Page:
What if a health care organization decided that in every patient-staff encounter, the relationship with the patient was as important as high-quality medical care? What if the measure of a strong care team was not just knowledgeable medical staff, but also staff with lived expertise who excelled at connecting with patients? What if a health system prioritized trusting relationships and partnerships with the communities they serve as much as they focused on profit and productivity?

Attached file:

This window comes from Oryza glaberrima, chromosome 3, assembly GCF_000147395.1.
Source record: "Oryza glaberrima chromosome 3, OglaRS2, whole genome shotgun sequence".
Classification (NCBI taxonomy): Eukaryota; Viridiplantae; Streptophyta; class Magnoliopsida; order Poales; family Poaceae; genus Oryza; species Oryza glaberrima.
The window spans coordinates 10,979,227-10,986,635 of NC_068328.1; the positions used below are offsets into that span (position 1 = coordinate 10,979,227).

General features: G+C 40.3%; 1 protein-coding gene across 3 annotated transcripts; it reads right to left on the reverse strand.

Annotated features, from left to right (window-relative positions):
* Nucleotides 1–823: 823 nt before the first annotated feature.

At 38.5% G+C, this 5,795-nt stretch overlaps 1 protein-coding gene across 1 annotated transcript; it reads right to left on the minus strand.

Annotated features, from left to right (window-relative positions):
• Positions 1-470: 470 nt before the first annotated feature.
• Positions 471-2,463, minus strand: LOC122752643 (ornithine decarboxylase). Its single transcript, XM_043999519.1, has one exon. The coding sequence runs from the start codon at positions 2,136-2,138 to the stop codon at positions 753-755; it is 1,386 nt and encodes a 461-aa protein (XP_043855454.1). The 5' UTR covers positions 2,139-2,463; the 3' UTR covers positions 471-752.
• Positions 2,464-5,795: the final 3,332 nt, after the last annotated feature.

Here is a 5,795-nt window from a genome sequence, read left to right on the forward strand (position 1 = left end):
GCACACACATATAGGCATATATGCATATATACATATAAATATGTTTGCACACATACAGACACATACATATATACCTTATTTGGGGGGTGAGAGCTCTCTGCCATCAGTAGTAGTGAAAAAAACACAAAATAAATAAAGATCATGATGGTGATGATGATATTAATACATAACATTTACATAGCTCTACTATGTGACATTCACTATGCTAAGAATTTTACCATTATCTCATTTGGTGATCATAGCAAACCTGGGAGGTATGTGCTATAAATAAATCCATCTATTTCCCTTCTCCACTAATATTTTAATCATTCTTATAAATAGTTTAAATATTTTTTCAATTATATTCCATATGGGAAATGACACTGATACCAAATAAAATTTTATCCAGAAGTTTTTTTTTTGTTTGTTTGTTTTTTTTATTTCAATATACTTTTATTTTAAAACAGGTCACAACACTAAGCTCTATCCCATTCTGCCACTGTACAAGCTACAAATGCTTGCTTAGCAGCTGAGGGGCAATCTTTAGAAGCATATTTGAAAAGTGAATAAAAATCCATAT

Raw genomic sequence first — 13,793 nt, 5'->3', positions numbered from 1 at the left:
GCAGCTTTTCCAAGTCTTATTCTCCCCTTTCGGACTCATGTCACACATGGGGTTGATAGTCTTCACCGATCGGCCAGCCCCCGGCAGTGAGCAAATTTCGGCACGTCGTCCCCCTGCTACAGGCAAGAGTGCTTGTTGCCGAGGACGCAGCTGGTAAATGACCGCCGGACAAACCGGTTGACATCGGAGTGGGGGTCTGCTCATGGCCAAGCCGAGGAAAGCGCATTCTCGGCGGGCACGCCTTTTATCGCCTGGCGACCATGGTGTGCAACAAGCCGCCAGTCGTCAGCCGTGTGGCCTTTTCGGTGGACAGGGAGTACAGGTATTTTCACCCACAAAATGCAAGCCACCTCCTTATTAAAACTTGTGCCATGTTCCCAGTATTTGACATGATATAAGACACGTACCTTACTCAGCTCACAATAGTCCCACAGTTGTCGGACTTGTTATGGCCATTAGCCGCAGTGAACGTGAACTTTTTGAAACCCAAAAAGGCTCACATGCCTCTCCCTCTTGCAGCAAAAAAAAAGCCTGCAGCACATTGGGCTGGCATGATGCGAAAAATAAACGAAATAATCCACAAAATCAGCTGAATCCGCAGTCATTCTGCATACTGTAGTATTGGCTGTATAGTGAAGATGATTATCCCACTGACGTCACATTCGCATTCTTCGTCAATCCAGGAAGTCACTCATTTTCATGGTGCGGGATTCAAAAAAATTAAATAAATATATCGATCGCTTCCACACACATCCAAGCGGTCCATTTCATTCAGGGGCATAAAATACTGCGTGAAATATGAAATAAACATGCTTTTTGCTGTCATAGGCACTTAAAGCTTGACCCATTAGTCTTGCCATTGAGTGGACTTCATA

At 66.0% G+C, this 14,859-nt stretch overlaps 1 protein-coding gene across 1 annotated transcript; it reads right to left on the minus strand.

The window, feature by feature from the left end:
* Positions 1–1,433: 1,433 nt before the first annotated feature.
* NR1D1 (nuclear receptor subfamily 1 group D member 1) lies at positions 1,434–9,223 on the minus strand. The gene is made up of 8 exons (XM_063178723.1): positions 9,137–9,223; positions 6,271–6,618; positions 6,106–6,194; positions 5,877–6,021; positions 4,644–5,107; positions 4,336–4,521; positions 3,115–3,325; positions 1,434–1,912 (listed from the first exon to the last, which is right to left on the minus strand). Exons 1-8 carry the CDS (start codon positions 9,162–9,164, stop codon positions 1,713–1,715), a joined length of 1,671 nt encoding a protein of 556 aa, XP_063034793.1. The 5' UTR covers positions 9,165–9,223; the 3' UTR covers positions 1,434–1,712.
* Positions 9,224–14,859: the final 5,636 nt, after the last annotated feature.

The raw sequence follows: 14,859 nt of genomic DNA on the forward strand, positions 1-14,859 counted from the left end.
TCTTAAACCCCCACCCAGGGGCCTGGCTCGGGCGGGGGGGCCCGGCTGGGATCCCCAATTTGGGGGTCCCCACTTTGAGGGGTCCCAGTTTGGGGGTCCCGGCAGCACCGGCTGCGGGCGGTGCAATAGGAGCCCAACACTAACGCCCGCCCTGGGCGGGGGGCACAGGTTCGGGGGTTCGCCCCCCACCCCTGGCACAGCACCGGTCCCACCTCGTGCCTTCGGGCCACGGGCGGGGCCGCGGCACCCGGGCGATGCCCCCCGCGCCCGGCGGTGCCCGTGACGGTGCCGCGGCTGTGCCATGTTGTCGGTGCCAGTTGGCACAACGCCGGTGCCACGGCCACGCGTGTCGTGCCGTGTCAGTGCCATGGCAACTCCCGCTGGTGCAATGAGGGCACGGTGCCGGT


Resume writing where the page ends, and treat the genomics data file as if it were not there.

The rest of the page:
Through Advancing Integrated Models (AIM), supported by the Robert Wood Johnson Foundation and led by the Center for Health Care Strategies, we assisted eight health care pilot sites in supporting integrated and person-centered care for people with complex health and social needs. The pilots took many guises, from integrating community health workers into care teams, to overhauling a care management system to ease navigation for providers and patients, to redesigning how pediatric care was delivered with input from families. And we used many names for the work — trauma-informed care, anti-racist care, care to address health-related social needs. Despite the many variations, a consistent theme emerged across all of the pilots — prioritizing relationships was the driving force behind transformation. It was the “secret sauce” enabling culture change.